Why petting a dog is good for the brain

By | 12 October 2022

A new study shows that petting a dog is good for both the animal and the human.

A new study measured the effect of dog petting on human brain activity. Dogs have previously been shown to reduce stress, but the neurological mechanisms have not been studied. Many current and potential treatments involve animals, especially dogs.

It has long been known that dogs are “man’s best friend”. Now a new study out of Switzerland suggests that dogs may be good for our brains. The researchers recruited 19 healthy adults (9 women and 10 men) to measure their brain activity over several sessions, with or without a dog.

The findings could improve the effectiveness of animal-assisted therapies used to treat many conditions, including:

post-traumatic stress disorder.

How was the study carried out? And what were the results?

Previous studies on the physiological effects of dogs on humans often used imaging technologies such as PET scan, positron emission topography.

If imaging scanners have many medical uses, they have some disadvantages in a study like this. They can be noisy and long, and participants sometimes have to stand still. These are not characteristics that usually associate well with dogs, so previous studies have often used photos of dogs as substitutes.

In this study, the researchers chose to use functional spectroscopy in the near infrared (fNIRS). Two electrodes were placed on the participants’ foreheads to measure the activity of the prefrontal cortex. This area of the brain plays an important role in social cognitive processing.

The participants were first measured in a neutral state, facing a white wall. Then the measures were taken while contact with a dog was gradually introduced.
The participants were first able to see the dog, then sit next to it, and finally pet it before returning to a neutral state. None of the participants had any allergies or phobias of dogs.

These measurements were taken over 6 sessions for each participant: 3 with a dog, and 3 with a plush toy. The plush contained a hot water bottle to give it more weight and warmth.
Three real dogs were used, all females aged 4 to 6 years. There was a Jack Russel, a goldendoodle and a golden retriever.

The results showed that brain activity increased significantly during the progressive phases of the experiment and that the oxygenated hemoglobin level remained high (indicating increased activity) even after the dog had left. The plush had similar effects, but only at first. The researchers indicated that as the participants returned for other sessions, the difference in brain activity between the sessions with the dog and those with the plush toy increased significantly.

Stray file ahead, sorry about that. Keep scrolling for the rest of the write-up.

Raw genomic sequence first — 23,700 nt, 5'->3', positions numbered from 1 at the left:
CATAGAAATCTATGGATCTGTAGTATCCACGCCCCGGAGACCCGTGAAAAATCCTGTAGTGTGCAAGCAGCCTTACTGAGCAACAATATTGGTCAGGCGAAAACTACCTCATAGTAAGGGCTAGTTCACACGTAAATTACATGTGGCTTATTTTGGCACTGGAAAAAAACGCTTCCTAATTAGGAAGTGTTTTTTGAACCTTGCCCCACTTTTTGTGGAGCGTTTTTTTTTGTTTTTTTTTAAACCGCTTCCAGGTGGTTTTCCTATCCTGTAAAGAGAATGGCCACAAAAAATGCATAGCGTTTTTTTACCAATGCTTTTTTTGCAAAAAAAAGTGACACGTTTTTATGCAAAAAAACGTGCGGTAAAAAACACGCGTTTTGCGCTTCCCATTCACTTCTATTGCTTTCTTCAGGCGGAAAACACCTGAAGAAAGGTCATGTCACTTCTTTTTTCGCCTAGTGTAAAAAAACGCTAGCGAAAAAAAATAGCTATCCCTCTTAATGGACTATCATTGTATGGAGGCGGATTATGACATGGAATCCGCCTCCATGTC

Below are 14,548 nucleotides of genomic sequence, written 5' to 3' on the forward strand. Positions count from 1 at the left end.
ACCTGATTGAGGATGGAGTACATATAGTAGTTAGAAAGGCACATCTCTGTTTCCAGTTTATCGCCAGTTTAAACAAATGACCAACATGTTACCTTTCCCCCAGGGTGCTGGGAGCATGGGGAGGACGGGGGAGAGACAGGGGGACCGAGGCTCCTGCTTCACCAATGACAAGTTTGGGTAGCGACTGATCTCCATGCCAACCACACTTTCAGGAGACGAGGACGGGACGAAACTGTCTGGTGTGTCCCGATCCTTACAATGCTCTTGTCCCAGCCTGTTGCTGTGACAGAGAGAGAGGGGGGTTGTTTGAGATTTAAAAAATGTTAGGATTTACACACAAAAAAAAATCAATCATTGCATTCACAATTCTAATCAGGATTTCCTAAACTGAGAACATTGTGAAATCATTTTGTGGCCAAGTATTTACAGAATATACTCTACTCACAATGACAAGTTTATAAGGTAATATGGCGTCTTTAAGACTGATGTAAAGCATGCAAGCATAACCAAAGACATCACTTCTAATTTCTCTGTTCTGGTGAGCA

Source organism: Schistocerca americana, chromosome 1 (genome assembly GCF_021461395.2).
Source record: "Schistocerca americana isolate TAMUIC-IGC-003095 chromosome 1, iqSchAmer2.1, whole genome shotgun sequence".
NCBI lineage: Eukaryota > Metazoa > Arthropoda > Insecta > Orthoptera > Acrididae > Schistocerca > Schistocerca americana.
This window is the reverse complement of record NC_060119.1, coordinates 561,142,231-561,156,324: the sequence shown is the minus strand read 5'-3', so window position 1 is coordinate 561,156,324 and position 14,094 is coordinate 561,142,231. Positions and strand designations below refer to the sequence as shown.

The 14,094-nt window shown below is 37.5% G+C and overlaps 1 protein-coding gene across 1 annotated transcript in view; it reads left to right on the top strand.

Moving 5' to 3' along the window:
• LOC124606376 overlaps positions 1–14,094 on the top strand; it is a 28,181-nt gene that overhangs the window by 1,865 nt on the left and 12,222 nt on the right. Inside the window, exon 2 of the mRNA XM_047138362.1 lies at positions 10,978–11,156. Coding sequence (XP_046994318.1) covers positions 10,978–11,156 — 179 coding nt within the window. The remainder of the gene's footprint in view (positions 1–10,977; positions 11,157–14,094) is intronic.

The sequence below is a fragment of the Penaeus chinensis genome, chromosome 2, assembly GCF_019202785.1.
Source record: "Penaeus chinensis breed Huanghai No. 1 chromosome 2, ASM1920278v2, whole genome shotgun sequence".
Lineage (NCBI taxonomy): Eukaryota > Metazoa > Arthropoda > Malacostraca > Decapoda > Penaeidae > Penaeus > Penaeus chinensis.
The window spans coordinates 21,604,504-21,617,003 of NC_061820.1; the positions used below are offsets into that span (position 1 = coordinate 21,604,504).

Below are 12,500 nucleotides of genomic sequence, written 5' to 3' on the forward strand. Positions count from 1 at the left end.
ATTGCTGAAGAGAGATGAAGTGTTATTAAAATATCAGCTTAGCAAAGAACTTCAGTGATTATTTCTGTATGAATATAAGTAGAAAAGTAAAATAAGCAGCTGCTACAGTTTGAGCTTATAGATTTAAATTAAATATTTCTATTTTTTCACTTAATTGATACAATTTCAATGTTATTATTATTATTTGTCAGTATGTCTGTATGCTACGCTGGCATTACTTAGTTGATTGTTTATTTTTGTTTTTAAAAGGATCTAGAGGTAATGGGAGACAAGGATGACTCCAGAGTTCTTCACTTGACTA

Mise en pratique au quotidien

La communauté médicale s’intéresse à la mise en pratique des résultats de cette étude. Les thérapies assistées par des chiens sont précieuses pour de nombreux troubles chroniques et peuvent être employées dans des contextes où le « calme » est nécessaire, comme avec les enfants et dans les établissements de soins de longue durée.

Les animaux de compagnie comme les chiens peuvent et doivent être considérés comme une option thérapeutique importante pour les patients de tous âges qui traversent un certain nombre de problèmes de santé physique ou mentale. Les experts ont noté qu’un aspect intéressant de l’étude était l’effet accru de plusieurs séances avec un chien.

L’exposition et l’expérience favorisent la familiarité. Des études de psychologie ont constamment démontré comment le simple effet d’exposition influence une préférence pour la familiarité : nous préférons les choses qui nous sont familières à celles qui sont nouvelles. Cette certitude et ce confort sont sans aucun doute bidirectionnels, de sorte que non seulement nous réagissons plus positivement, mais le chien a également tendance à réagir plus positivement aux humains avec lesquels il entretient des liens sécurisés.

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